Hubby and I went to a church today where sung was one of the — what’s the right word? — most darling hymns out there. Almost as cute as “I Sing a Song of the Saints of God” which wins the prize. Normally I’m not keen on it because it’s rarely sung with the verve it needs, but there were a posse of college-aged baritones in the back of the nave that gave it some umph.
But “Earth and All Stars” is really a 1968 modernist updating of the Benedicite, opera omnia, which is itself the larger part of that most variously named books in the Apocrypha, or more accurately one of the Greek additions to Daniel. (In NRSV) I’ve seen it called Prayer of Azariah and the Song of the Three Jews or the Song of the Three Holy Children. I’ll stick to calling it the Song of the Three.
But back to the hymn. It was written by Herbert F. Brokering, and the gist is that everything praises the Lord with “a new song!” The you get to the fourth stanza, my favorite:
Engines and steel,
Loud boiling test tubes,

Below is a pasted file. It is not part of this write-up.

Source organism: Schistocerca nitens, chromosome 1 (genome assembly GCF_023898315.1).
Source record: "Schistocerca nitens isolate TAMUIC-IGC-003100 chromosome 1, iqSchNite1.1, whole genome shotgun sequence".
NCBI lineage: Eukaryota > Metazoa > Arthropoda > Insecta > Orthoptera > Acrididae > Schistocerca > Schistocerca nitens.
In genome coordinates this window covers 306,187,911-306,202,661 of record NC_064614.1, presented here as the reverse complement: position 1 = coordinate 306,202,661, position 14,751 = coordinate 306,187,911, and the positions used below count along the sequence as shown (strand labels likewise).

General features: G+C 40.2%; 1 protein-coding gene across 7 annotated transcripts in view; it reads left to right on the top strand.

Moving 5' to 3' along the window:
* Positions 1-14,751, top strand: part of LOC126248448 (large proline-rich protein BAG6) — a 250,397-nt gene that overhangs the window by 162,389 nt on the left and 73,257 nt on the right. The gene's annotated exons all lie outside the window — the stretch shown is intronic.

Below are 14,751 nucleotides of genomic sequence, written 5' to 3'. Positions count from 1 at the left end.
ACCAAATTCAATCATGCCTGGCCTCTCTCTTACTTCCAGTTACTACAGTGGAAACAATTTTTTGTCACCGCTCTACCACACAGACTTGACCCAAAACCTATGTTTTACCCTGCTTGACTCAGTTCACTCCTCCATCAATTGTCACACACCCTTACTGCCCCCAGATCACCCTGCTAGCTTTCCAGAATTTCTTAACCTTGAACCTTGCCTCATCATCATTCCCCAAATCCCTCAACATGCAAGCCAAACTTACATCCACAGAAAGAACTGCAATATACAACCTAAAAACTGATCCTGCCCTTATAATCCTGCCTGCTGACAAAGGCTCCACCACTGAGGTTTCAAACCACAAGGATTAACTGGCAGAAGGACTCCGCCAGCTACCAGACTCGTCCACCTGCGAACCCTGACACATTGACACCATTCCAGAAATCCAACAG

Sing to the Lord —
A new song!
Limestone and beams
Loud building workers
. . . .
You get the idea. I like it because devotion to God is cast as universal, and neither divorced nor alien to the works of the world. “Knowledge and truth, loud sounding wisdom” (in their praise) cap off the hymn.
It makes me happy, since piety has become so encapsulated, purified, and gated — both from the Left and Right in their own ways — in recent decades. That’s a nice thing I’ll always have to say for the neo-Pagans: they don’t get caught in such futile dichotomies. Neither should Christians.
The hymn is still under copyright, but is easy to find: